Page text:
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Allen v. Lackawanna County Board of Commissioners

United States District Court, M.D. Pennsylvania

September 23, 2019

JO ANN ALLEN, Plaintiff,
v.
LACKAWANNA COUNTY BOARD OF COMMISSIONERS, et al., Defendants.

          MEMORANDUM OPINION

          Robert D. Mariani, United States District Judge

         I. INTRODUCTION AND PROCEDURAL HISTORY

         Presently before the Court is a Report and Recommendation ("R&R") (Doc. 46) by Magistrate Judge Karoline Mehalchick in which she recommends that Defendants' Motion to Dismiss (Doc. 36) be granted in part and denied in part (Doc. 46 at 42). The operative complaint was filed on January 31, 2019, and is titled "Magistrate Judge Ordered, Amended Complaint." (Doc. 35.) In a Memorandum Opinion issued on March 14, 2019, the Court stated that "[t]he record in this case is muddled" (Doc. 42 at 2), an assessment in large part based on the pro se Plaintiffs numerous unorthodox filings (id. at 2-6). In the process of clarifying the record, the Court accepted the January 31, 2019, filing (Doc. 35) as Plaintiffs "Second Amended Complaint." (Doc. 42 at 8.)

         In the R&R under consideration, Magistrate Judge Mehalchick recommends that Defendants' motion be granted as to the following claims:

a. Plaintiffs Disability Discrimination Claim brought under the ADA;
b. Plaintiffs private causes of action brought under 42 U.S.C. 1983; 42 U.S.C. 1981(a)- 42 U.S.C. 12101-12213 and 12203; 43 PS 951-963; 29 U.S.C. 2601, et seq.; 29 U.S.C. 623(d); 28 C.F.R. 28, 35, 130-140; 43 28 C.F.R. 42.510-42.512; 29 CFR Labor 1630-1630.9; and Title 42, Pa Tort Claims Act, 8545;
c. Plaintiffs Retaliation Claim brought under the FMLA;
d. Plaintiffs Fourteenth Amendment Due Process Claim in connection with her March 11, 2015 suspension, her July 18, 2016 functional demotion and July 22, 2018 written warning; and
e. Plaintiffs state law claims for fraud and, to the extent such a claim may be liberally construed, intentional infliction of emotional distress.

(Doc. 46 at 42-43.) She recommends that the motion be denied as to the following claims:

a. Plaintiffs Retaliation Claim under the ADA;
b. Plaintiffs Hostile Work Environment Claim under the ADA;
c. Plaintiffs Failure to Accommodate Claim under the ADA; and
d. Plaintiffs Fourteenth Amendment Due Process Claims brought against Lackawanna County in connection with her October 19, 2016, and November 1, 2016 Pre-Termination Notices.

(Doc. 46 at 43.) The Magistrate Judge also recommends that further leave to amend be denied and the matter be remanded to her for further proceedings, (Id.)

         Plaintiff filed objections to the R&R on September 4, 2019. (Doc. 47.) Defendants did not file objections to the R&R and the time for doing so has passed. Nor did Defendants file a response to Plaintiffs objections and the last day for doing so has also passed. Therefore, this matter is ripe for disposition

         A District Court may "designate a magistrate judge to conduct hearings, including evidentiary hearings, and to submit to a judge of the court proposed findings of fact and recommendations for the disposition" of certain matters pending before the Court. 28 U.S.C. § 636(b)(1)(B). If a party timely and properly files a written objection to a Magistrate Judge's Report and Recommendation, the District Court "shall make a de novo determination of those portions of the report or specified proposed findings or recommendations to which objection is made." Id. at § 636(b)(1)(C); see also Fed. R. Civ. P. 72(b)(3); M.D. Pa. Local Rule 72.3; Brown v. Astrue, 649 F.3d 193, 195 (3d Cir. 2011). "If a party does not object timely to a magistrate judge's report and recommendation, the party may lose its right to de novo review by the district court." EEOC v. City of Long Branch, 866 F.3d 93, 99-100 (3d Cir. 2017). However, "because a district court must take some action for a report and recommendation to become a final order and because the authority and the responsibility to make an informed, final determination remains with the judge, even absent objections to the report and recommendation, a district court should afford some level of review to dispositive legal issues raised by the report." Id. at 100 (internal citations and quotation marks omitted).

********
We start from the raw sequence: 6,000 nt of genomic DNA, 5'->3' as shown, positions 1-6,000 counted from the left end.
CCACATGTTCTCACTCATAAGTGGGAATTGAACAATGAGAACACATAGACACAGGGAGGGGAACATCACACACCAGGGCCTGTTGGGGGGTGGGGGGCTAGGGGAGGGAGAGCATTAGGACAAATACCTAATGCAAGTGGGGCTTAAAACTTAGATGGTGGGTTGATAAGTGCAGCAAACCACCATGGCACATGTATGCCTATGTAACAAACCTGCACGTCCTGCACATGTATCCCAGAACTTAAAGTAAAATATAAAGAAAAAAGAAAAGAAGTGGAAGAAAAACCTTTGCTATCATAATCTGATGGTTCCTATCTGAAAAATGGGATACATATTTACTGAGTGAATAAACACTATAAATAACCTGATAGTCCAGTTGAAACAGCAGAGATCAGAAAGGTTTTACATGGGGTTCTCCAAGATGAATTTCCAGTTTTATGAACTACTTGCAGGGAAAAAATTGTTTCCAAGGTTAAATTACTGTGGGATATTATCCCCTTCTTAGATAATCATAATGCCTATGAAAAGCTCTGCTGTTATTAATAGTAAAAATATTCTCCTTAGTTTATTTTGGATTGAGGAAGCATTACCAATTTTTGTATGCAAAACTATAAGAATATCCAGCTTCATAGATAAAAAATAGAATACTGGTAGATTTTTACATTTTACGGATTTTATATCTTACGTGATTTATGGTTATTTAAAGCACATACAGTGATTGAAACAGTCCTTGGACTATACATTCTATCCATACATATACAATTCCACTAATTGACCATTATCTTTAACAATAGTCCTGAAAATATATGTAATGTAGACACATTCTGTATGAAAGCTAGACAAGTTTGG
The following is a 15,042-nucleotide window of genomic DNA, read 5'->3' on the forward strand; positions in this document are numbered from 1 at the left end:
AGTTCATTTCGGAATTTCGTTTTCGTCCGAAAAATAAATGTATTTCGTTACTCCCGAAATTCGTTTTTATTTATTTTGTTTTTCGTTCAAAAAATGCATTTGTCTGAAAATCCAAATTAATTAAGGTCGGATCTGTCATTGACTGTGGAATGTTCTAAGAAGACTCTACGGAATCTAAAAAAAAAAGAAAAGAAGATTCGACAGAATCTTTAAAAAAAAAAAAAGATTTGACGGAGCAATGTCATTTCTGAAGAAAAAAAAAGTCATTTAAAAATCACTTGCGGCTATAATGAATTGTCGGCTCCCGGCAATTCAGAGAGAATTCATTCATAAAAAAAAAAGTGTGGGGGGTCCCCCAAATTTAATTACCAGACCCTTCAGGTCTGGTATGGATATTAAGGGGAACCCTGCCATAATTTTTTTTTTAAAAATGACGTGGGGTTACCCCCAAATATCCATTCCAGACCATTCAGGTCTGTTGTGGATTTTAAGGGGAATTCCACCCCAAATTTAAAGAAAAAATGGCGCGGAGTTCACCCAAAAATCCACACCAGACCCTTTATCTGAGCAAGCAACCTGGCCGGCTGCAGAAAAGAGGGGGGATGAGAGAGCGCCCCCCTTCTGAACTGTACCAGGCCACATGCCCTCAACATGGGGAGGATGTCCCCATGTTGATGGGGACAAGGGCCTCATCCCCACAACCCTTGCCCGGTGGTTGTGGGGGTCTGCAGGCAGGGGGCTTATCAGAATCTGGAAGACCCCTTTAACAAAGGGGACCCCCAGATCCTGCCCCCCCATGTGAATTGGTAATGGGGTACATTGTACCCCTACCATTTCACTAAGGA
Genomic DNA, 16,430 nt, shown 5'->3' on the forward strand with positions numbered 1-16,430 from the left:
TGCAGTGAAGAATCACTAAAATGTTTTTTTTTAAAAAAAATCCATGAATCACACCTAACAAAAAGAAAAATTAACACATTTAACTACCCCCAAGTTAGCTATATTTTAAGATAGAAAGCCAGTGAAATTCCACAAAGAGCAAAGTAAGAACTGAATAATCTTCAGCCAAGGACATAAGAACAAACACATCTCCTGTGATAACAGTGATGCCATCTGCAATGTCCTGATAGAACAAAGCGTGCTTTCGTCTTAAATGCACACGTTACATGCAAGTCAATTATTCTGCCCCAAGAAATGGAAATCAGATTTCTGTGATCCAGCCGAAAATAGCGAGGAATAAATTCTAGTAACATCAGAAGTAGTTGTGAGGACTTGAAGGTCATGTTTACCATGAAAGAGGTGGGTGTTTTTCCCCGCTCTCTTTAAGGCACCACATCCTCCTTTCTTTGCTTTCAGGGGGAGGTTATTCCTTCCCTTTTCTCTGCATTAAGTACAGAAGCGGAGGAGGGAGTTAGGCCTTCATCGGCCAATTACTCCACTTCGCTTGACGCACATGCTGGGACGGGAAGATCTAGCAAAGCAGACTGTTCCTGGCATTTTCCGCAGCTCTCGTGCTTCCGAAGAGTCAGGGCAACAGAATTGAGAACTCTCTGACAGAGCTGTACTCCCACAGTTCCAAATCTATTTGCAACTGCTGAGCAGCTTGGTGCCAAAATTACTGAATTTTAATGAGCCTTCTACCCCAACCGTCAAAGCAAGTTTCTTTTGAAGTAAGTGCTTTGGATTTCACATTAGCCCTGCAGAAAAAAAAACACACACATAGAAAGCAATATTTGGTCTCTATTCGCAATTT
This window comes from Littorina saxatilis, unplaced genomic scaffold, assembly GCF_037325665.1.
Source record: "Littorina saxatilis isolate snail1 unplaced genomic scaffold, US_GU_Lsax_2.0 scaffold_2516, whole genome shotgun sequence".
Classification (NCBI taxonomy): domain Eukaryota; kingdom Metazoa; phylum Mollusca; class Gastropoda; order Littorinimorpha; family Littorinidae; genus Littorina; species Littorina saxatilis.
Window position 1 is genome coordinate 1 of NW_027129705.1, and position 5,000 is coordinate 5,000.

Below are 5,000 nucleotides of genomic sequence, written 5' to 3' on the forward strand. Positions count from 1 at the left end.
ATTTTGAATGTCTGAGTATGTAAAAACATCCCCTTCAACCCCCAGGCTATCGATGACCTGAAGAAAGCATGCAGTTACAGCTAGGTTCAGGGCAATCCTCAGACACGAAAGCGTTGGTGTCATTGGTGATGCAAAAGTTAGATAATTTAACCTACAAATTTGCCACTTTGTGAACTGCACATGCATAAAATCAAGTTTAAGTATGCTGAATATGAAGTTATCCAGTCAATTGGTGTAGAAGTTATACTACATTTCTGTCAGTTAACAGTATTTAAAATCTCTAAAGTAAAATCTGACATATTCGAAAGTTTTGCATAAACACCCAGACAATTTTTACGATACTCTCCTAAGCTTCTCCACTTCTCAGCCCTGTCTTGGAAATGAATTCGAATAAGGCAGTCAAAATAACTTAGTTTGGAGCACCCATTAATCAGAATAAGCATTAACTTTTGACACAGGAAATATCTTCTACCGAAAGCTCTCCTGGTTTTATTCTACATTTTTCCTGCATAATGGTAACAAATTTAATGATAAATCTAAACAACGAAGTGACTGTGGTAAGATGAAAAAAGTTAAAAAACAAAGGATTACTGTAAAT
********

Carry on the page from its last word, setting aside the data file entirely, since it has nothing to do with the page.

Having conducted the required de novo review, the Court agrees with the R&R's conclusion that Defendants' Motion to Dismiss (Doc. 36) should be granted in part and denied in part. However, because the Court does not reach the same conclusions on the dismissal of certain claims, the Court will adopt the R&R as modified.

         II. ANALYSIS

         Plaintiff objects to the R&R's recommendation regarding the following claims: 1) ADA discrimination claim; 2) Fourteenth Amendment Due Process claim based on functional demotion; 3) FMLA retaliation and discrimination claims; 4) state law fraud and intentional infliction of emotional distress claims; 5) claims brought under "29 CFR Labor 1630-1630.9"; and 6) official immunity defense under "Title 42, Pa Tort Claims Act, 8545." (Doc. 47 at 13.) Plaintiff also objects to the recommendation that further leave to amend not be granted. (Doc. 47 at 13.) In addition to objecting to the recommended disposition of specific claims, Plaintiff points to errors contained in the Magistrate Judge's statement of the background and procedural history of the case. (Doc. 47 at 2-4.) The Court will address each of Plaintiffs specific objections to the ...


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